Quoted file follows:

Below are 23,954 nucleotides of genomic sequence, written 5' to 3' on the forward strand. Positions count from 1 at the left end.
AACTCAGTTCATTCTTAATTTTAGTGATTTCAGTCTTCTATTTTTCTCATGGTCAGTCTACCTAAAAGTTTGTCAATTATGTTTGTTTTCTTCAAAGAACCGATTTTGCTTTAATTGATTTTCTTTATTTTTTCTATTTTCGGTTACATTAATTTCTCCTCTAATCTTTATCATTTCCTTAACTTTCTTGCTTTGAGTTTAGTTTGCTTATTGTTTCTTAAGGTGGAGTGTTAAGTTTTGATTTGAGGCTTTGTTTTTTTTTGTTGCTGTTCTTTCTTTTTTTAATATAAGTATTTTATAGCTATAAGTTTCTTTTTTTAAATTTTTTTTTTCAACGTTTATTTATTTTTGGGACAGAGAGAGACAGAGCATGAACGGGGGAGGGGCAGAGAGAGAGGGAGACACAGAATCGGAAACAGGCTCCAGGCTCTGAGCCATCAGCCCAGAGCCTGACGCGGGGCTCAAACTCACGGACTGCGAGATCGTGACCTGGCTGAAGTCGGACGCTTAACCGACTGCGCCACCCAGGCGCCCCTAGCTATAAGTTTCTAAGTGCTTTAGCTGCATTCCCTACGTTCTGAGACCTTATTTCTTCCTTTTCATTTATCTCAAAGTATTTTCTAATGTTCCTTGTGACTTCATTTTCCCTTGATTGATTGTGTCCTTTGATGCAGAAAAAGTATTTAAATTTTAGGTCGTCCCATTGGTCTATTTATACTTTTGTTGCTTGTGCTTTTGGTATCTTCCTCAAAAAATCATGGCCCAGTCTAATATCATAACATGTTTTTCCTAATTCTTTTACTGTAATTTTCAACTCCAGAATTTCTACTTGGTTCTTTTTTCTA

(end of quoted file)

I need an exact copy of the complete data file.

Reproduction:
Below are 23,954 nucleotides of genomic sequence, written 5' to 3' on the forward strand. Positions count from 1 at the left end.
AACTCAGTTCATTCTTAATTTTAGTGATTTCAGTCTTCTATTTTTCTCATGGTCAGTCTACCTAAAAGTTTGTCAATTATGTTTGTTTTCTTCAAAGAACCGATTTTGCTTTAATTGATTTTCTTTATTTTTTCTATTTTCGGTTACATTAATTTCTCCTCTAATCTTTATCATTTCCTTAACTTTCTTGCTTTGAGTTTAGTTTGCTTATTGTTTCTTAAGGTGGAGTGTTAAGTTTTGATTTGAGGCTTTGTTTTTTTTTGTTGCTGTTCTTTCTTTTTTTAATATAAGTATTTTATAGCTATAAGTTTCTTTTTTTAAATTTTTTTTTTCAACGTTTATTTATTTTTGGGACAGAGAGAGACAGAGCATGAACGGGGGAGGGGCAGAGAGAGAGGGAGACACAGAATCGGAAACAGGCTCCAGGCTCTGAGCCATCAGCCCAGAGCCTGACGCGGGGCTCAAACTCACGGACTGCGAGATCGTGACCTGGCTGAAGTCGGACGCTTAACCGACTGCGCCACCCAGGCGCCCCTAGCTATAAGTTTCTAAGTGCTTTAGCTGCATTCCCTACGTTCTGAGACCTTATTTCTTCCTTTTCATTTATCTCAAAGTATTTTCTAATGTTCCTTGTGACTTCATTTTCCCTTGATTGATTGTGTCCTTTGATGCAGAAAAAGTATTTAAATTTTAGGTCGTCCCATTGGTCTATTTATACTTTTGTTGCTTGTGCTTTTGGTATCTTCCTCAAAAAATCATGGCCCAGTCTAATATCATAACATGTTTTTCCTAATTCTTTTACTGTAATTTTCAACTCCAGAATTTCTACTTGGTTCTTTTTTCTA